I have a twelve year old. She is chronically ill. But she’s still twelve, and what I’m about to write is all “developmentally appropriate” but man, it burns me.
For the past couple of weeks, her blood sugars have been erratic. I had been adjusting, modifying her basal rate, her insulin to carb ratio. Wondering, is she growing? Is she getting sick? What am I missing?
The endocrinologist was perplexed too. Blood sugar was rising at an unusual time. Between dinner and midnight. She asked me, “Is she having late night snacks?”
My answer was no. But my answer was wrong.
Wendy was having unauthorized snacks after Michael and I went to bed.
I had noticed that some of the food had gone missing, bags of rice cakes, chips, pretzels, but I thought Michael was working late, we’ve had guests, maybe I’d miscounted. I’d noticed that we were going through more fruit snacks than usual, which we use to raise Wendy’s bloods sugar. But maybe they were tucked away in bags, for sports or the beach, or whatever.
It dawned on me at 2 am this morning. 2 am is when we check Wendy’s blood sugar every night. The last few weeks, between her bedtime and our bedtime, she’d come downstairs a few times, ostensibly to get the cat, or check her sugar, or say hello. It seemed a little odd, but it was summer vacation, we thought it was just a new schedule, no big deal.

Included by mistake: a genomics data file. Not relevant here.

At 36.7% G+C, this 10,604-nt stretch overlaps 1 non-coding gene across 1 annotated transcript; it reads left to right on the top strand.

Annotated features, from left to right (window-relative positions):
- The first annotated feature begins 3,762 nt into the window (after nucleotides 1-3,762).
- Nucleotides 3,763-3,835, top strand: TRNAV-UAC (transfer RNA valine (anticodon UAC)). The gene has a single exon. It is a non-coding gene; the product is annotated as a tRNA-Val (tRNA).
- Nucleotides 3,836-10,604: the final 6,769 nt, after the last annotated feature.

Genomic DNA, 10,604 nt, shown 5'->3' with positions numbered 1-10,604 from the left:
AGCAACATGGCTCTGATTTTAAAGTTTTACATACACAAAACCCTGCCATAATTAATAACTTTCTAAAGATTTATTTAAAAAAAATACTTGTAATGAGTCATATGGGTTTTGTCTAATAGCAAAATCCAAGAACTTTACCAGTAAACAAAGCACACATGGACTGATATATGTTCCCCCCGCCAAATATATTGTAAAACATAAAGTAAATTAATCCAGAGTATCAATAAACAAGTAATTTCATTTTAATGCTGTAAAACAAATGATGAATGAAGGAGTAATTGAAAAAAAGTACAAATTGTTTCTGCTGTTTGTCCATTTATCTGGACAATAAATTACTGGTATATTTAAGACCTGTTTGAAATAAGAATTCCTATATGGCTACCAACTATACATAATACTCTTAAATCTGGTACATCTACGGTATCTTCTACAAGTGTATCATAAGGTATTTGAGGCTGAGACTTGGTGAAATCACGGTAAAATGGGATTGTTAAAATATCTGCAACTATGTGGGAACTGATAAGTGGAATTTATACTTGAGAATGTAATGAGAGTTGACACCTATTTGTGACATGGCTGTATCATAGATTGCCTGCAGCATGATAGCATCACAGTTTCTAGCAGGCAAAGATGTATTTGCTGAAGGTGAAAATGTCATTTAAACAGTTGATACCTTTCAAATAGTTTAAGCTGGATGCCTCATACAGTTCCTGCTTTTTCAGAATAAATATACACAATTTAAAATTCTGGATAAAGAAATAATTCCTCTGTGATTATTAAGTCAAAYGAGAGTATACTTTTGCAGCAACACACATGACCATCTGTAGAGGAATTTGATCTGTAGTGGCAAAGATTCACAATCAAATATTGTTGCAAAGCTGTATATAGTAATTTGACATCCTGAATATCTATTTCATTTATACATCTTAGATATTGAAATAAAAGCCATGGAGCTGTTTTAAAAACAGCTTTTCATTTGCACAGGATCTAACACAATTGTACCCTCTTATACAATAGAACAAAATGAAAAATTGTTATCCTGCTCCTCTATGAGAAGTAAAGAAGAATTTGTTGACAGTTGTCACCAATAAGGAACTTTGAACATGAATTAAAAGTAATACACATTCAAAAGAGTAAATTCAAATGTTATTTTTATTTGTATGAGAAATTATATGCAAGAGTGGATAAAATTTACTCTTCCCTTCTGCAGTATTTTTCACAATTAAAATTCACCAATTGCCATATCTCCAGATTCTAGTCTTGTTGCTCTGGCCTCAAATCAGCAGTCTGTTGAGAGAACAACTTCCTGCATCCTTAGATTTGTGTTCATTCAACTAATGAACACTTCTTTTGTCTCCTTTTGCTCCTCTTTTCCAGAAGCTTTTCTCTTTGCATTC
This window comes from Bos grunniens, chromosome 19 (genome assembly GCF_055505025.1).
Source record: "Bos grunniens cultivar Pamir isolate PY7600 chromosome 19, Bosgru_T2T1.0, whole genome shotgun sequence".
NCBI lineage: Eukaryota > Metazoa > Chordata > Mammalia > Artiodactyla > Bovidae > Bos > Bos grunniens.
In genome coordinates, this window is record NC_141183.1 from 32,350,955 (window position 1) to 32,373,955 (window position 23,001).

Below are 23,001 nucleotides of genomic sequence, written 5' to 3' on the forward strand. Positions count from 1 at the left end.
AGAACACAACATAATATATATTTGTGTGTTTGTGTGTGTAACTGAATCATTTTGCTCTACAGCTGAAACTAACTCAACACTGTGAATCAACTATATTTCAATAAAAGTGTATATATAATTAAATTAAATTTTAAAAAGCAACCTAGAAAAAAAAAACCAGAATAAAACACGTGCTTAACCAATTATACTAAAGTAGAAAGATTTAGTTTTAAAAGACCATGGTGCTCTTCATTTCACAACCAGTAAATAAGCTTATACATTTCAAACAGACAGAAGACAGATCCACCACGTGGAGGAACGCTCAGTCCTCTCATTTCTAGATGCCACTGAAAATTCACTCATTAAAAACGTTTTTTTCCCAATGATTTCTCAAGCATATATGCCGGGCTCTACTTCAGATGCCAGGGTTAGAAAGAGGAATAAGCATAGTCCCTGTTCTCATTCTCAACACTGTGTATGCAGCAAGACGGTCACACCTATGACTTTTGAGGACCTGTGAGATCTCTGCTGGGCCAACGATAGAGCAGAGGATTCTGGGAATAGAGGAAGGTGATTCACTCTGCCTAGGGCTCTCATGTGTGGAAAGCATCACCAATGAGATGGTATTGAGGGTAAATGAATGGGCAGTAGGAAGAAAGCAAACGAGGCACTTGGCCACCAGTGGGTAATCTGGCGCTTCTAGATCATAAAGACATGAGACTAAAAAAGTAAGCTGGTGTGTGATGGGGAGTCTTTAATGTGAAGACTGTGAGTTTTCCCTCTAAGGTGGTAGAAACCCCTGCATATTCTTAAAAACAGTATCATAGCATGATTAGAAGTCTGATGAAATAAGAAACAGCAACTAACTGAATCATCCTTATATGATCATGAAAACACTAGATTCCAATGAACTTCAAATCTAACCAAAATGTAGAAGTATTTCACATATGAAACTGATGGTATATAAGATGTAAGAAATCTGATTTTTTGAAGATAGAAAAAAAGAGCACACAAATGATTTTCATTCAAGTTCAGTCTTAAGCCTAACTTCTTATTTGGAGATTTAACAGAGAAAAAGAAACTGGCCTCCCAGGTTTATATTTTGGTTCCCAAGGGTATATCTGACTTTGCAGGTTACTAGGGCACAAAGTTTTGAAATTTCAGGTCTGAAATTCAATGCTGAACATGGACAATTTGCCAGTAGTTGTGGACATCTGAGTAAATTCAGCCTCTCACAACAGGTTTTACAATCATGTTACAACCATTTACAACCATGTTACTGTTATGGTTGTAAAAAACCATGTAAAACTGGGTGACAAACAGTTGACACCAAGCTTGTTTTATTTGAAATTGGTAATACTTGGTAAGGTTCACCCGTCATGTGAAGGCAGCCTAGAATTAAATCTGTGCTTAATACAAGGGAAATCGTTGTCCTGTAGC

So as we were going to bed last night, she had checked her sugar, and it was 115.
When we checked it at 2 am, it was HIGH, which means it’s so high that the meter can’t read it.
Which means it was over 500.
So, from 115 to over 500 in four hours……hmmm…..fishy.
I asked Michael if I could see the continuous glucose monitor…..And sure enough, right at the time Michael and I went to bed, her blood sugar skyrocketed. It was clear, she was sneaking food.
The question then became how to address it.
Here’s what I did. I took her garbage can and brought it downstairs. Then after she woke up, I went into her room and looked under her bed, behind her bed, in her desk drawers, and pulled out a ridiculous amount of bags and wrappers:
I laid them all out in front of Wendy, and I asked her what she thought I would say. Her answers were right:
I wanted to know what she was thinking.
I wanted to know why she did it.
I was going to punish her.
Here’s the part she didn’t know. The part I told her. I decided that today was the day to tell her the complications of long term diabetes. The blindness. The amputation. The difficulty in wound healing. I decided to tell her all of the things I feared might happen to her when she was older. The reason why her father and I were on top of her sugars all of the time, that these were cumulative effects. That carelessness now would result in pain later. That her father and I felt a terrific responsibility to keep her as healthy as possible now so that she could be a healthy 90 year old with great-grandkids.
I told her that we’ve always told her that we are a team, and that I wasn’t angry (I’m really not), but I am terribly disappointed, because she let the team down.
We are only as strong as our weakest link, and today she was the weakest link.
To her credit, she accepted her punishment, being grounded and no electronics for a week. She apologized. She understood. She also knows, I think, that it’s going to take time to repair the trust that was broken, but it’s not an impossible task. She’s a good kid, she’s got a lot of health problems, and she’s testing her boundaries. I TOTALLY GET IT. That doesn’t mean it’s not hard for me because it kills me.
I want to protect her from everything, even herself.
I read her this post, before I published.